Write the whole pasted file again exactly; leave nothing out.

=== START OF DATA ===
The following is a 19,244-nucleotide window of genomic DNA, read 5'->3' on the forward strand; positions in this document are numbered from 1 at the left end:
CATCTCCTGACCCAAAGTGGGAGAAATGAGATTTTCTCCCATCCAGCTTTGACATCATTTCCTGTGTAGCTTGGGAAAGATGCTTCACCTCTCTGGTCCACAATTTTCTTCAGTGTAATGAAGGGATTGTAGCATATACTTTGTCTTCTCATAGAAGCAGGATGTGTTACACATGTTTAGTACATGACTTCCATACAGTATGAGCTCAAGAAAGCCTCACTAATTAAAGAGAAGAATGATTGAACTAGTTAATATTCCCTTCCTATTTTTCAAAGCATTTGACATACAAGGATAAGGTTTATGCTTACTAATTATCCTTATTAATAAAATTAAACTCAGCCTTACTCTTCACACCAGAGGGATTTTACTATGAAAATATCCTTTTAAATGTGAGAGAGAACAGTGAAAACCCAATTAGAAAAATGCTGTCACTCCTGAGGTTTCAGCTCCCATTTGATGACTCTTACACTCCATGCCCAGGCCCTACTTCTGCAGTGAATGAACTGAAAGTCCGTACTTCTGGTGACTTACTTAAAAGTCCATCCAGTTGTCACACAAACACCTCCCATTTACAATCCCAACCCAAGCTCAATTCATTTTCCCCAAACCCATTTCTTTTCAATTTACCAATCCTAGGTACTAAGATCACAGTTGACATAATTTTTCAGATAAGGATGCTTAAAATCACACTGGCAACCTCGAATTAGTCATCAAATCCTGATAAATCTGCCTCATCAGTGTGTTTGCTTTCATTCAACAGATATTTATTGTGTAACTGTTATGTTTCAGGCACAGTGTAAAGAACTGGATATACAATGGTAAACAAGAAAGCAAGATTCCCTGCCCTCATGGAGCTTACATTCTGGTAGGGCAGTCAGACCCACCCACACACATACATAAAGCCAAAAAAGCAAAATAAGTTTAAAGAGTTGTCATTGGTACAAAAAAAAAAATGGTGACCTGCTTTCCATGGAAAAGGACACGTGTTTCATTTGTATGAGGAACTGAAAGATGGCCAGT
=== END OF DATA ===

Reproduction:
The following is a 19,244-nucleotide window of genomic DNA, read 5'->3' on the forward strand; positions in this document are numbered from 1 at the left end:
CATCTCCTGACCCAAAGTGGGAGAAATGAGATTTTCTCCCATCCAGCTTTGACATCATTTCCTGTGTAGCTTGGGAAAGATGCTTCACCTCTCTGGTCCACAATTTTCTTCAGTGTAATGAAGGGATTGTAGCATATACTTTGTCTTCTCATAGAAGCAGGATGTGTTACACATGTTTAGTACATGACTTCCATACAGTATGAGCTCAAGAAAGCCTCACTAATTAAAGAGAAGAATGATTGAACTAGTTAATATTCCCTTCCTATTTTTCAAAGCATTTGACATACAAGGATAAGGTTTATGCTTACTAATTATCCTTATTAATAAAATTAAACTCAGCCTTACTCTTCACACCAGAGGGATTTTACTATGAAAATATCCTTTTAAATGTGAGAGAGAACAGTGAAAACCCAATTAGAAAAATGCTGTCACTCCTGAGGTTTCAGCTCCCATTTGATGACTCTTACACTCCATGCCCAGGCCCTACTTCTGCAGTGAATGAACTGAAAGTCCGTACTTCTGGTGACTTACTTAAAAGTCCATCCAGTTGTCACACAAACACCTCCCATTTACAATCCCAACCCAAGCTCAATTCATTTTCCCCAAACCCATTTCTTTTCAATTTACCAATCCTAGGTACTAAGATCACAGTTGACATAATTTTTCAGATAAGGATGCTTAAAATCACACTGGCAACCTCGAATTAGTCATCAAATCCTGATAAATCTGCCTCATCAGTGTGTTTGCTTTCATTCAACAGATATTTATTGTGTAACTGTTATGTTTCAGGCACAGTGTAAAGAACTGGATATACAATGGTAAACAAGAAAGCAAGATTCCCTGCCCTCATGGAGCTTACATTCTGGTAGGGCAGTCAGACCCACCCACACACATACATAAAGCCAAAAAAGCAAAATAAGTTTAAAGAGTTGTCATTGGTACAAAAAAAAAAATGGTGACCTGCTTTCCATGGAAAAGGACACGTGTTTCATTTGTATGAGGAACTGAAAGATGGCCAGT